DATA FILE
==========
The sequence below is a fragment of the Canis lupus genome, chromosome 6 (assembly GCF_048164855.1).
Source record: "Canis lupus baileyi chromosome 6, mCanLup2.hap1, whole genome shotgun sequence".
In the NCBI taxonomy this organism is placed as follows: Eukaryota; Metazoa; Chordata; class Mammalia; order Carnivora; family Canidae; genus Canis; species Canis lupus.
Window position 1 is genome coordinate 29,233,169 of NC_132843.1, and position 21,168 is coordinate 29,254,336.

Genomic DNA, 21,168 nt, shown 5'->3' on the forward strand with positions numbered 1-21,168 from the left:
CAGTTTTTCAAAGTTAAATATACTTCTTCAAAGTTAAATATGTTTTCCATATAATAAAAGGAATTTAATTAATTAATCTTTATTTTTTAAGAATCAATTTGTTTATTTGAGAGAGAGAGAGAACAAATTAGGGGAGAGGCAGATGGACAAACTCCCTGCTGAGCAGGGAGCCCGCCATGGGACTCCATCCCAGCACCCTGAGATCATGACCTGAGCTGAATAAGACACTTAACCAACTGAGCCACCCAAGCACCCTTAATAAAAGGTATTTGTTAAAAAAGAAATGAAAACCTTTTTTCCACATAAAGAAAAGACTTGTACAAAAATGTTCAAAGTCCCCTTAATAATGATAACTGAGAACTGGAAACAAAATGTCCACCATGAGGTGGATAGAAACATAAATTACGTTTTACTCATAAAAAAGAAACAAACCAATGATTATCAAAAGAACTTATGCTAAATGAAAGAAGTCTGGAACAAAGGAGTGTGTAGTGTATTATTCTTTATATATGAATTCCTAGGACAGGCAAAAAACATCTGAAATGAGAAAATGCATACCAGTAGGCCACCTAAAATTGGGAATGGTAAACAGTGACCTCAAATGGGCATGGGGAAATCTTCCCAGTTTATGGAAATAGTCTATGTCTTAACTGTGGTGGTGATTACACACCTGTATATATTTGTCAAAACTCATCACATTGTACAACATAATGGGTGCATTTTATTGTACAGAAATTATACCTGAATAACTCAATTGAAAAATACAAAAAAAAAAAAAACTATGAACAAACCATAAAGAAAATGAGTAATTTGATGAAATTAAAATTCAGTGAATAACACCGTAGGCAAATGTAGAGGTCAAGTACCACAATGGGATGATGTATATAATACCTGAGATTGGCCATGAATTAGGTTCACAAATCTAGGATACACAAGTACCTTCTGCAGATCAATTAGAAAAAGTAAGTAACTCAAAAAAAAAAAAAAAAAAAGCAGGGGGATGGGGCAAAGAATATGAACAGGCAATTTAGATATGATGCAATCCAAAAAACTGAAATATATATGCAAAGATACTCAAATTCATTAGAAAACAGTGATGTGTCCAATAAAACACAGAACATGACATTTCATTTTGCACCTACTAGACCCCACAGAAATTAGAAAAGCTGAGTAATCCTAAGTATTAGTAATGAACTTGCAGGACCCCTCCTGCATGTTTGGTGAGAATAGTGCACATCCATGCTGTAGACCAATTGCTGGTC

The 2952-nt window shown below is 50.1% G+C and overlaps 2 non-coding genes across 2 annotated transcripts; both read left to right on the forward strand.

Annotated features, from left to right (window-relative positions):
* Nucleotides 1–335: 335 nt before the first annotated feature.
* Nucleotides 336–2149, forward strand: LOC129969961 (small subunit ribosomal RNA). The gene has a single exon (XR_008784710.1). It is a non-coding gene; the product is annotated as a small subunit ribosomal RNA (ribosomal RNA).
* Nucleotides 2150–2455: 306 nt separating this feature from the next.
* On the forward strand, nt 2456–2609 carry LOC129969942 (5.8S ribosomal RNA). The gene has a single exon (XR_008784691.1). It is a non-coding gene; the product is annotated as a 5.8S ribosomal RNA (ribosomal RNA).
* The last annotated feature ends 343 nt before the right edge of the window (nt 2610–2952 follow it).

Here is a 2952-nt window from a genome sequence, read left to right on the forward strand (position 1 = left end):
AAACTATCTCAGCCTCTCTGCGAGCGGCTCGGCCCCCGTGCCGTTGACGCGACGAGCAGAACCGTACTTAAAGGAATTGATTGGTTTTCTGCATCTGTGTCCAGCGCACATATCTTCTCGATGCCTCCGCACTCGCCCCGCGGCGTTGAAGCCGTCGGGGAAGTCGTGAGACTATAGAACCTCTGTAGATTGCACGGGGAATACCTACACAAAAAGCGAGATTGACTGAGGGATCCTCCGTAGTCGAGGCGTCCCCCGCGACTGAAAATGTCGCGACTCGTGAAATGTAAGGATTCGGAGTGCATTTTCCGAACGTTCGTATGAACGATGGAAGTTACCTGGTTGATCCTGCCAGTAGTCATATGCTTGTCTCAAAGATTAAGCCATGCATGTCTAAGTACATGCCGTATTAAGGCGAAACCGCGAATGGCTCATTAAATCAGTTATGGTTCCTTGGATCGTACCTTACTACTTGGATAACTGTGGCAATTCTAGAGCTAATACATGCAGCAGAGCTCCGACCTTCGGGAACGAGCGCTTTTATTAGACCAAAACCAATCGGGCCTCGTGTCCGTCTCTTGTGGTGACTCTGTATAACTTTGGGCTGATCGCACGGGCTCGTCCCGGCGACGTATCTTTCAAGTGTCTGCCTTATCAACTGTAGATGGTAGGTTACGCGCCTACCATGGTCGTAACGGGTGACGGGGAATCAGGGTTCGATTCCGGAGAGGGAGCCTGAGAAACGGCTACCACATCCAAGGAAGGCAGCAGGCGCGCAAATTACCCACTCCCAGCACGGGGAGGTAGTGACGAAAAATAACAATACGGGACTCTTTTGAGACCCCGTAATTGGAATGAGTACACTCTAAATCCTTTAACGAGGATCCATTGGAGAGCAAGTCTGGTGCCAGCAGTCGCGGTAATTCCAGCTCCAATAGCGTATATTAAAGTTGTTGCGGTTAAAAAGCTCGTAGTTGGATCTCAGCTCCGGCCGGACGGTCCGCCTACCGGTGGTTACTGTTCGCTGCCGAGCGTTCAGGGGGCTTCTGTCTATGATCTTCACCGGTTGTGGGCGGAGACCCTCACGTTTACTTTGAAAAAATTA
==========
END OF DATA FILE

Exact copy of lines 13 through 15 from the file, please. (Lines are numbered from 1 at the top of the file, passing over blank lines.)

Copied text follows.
* The last annotated feature ends 343 nt before the right edge of the window (nt 2610–2952 follow it).

Here is a 2952-nt window from a genome sequence, read left to right on the forward strand (position 1 = left end):
AAACTATCTCAGCCTCTCTGCGAGCGGCTCGGCCCCCGTGCCGTTGACGCGACGAGCAGAACCGTACTTAAAGGAATTGATTGGTTTTCTGCATCTGTGTCCAGCGCACATATCTTCTCGATGCCTCCGCACTCGCCCCGCGGCGTTGAAGCCGTCGGGGAAGTCGTGAGACTATAGAACCTCTGTAGATTGCACGGGGAATACCTACACAAAAAGCGAGATTGACTGAGGGATCCTCCGTAGTCGAGGCGTCCCCCGCGACTGAAAATGTCGCGACTCGTGAAATGTAAGGATTCGGAGTGCATTTTCCGAACGTTCGTATGAACGATGGAAGTTACCTGGTTGATCCTGCCAGTAGTCATATGCTTGTCTCAAAGATTAAGCCATGCATGTCTAAGTACATGCCGTATTAAGGCGAAACCGCGAATGGCTCATTAAATCAGTTATGGTTCCTTGGATCGTACCTTACTACTTGGATAACTGTGGCAATTCTAGAGCTAATACATGCAGCAGAGCTCCGACCTTCGGGAACGAGCGCTTTTATTAGACCAAAACCAATCGGGCCTCGTGTCCGTCTCTTGTGGTGACTCTGTATAACTTTGGGCTGATCGCACGGGCTCGTCCCGGCGACGTATCTTTCAAGTGTCTGCCTTATCAACTGTAGATGGTAGGTTACGCGCCTACCATGGTCGTAACGGGTGACGGGGAATCAGGGTTCGATTCCGGAGAGGGAGCCTGAGAAACGGCTACCACATCCAAGGAAGGCAGCAGGCGCGCAAATTACCCACTCCCAGCACGGGGAGGTAGTGACGAAAAATAACAATACGGGACTCTTTTGAGACCCCGTAATTGGAATGAGTACACTCTAAATCCTTTAACGAGGATCCATTGGAGAGCAAGTCTGGTGCCAGCAGTCGCGGTAATTCCAGCTCCAATAGCGTATATTAAAGTTGTTGCGGTTAAAAAGCTCGTAGTTGGATCTCAGCTCCGGCCGGACGGTCCGCCTACCGGTGGTTACTGTTCGCTGCCGAGCGTTCAGGGGGCTTCTGTCTATGATCTTCACCGGTTGTGGGCGGAGACCCTCACGTTTACTTTGAAAAAATTA